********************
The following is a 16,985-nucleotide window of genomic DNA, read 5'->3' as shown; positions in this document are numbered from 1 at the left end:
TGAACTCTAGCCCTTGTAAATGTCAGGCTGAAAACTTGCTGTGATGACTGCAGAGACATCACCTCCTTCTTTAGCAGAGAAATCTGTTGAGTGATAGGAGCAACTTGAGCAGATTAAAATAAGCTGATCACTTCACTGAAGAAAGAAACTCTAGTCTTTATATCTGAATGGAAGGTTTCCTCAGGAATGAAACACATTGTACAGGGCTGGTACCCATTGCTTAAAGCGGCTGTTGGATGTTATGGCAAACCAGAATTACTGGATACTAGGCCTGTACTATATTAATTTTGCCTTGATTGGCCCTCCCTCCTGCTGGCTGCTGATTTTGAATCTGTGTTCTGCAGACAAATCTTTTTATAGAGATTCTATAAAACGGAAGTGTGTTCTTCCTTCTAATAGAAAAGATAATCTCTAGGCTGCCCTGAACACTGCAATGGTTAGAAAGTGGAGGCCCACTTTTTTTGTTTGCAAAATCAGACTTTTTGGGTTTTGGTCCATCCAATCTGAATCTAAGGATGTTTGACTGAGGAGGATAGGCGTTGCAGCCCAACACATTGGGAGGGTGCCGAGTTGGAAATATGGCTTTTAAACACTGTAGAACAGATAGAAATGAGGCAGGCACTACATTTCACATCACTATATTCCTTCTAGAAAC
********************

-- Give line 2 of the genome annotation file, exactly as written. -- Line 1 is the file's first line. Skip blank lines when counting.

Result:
TGAACTCTAGCCCTTGTAAATGTCAGGCTGAAAACTTGCTGTGATGACTGCAGAGACATCACCTCCTTCTTTAGCAGAGAAATCTGTTGAGTGATAGGAGCAACTTGAGCAGATTAAAATAAGCTGATCACTTCACTGAAGAAAGAAACTCTAGTCTTTATATCTGAATGGAAGGTTTCCTCAGGAATGAAACACATTGTACAGGGCTGGTACCCATTGCTTAAAGCGGCTGTTGGATGTTATGGCAAACCAGAATTACTGGATACTAGGCCTGTACTATATTAATTTTGCCTTGATTGGCCCTCCCTCCTGCTGGCTGCTGATTTTGAATCTGTGTTCTGCAGACAAATCTTTTTATAGAGATTCTATAAAACGGAAGTGTGTTCTTCCTTCTAATAGAAAAGATAATCTCTAGGCTGCCCTGAACACTGCAATGGTTAGAAAGTGGAGGCCCACTTTTTTTGTTTGCAAAATCAGACTTTTTGGGTTTTGGTCCATCCAATCTGAATCTAAGGATGTTTGACTGAGGAGGATAGGCGTTGCAGCCCAACACATTGGGAGGGTGCCGAGTTGGAAATATGGCTTTTAAACACTGTAGAACAGATAGAAATGAGGCAGGCACTACATTTCACATCACTATATTCCTTCTAGAAAC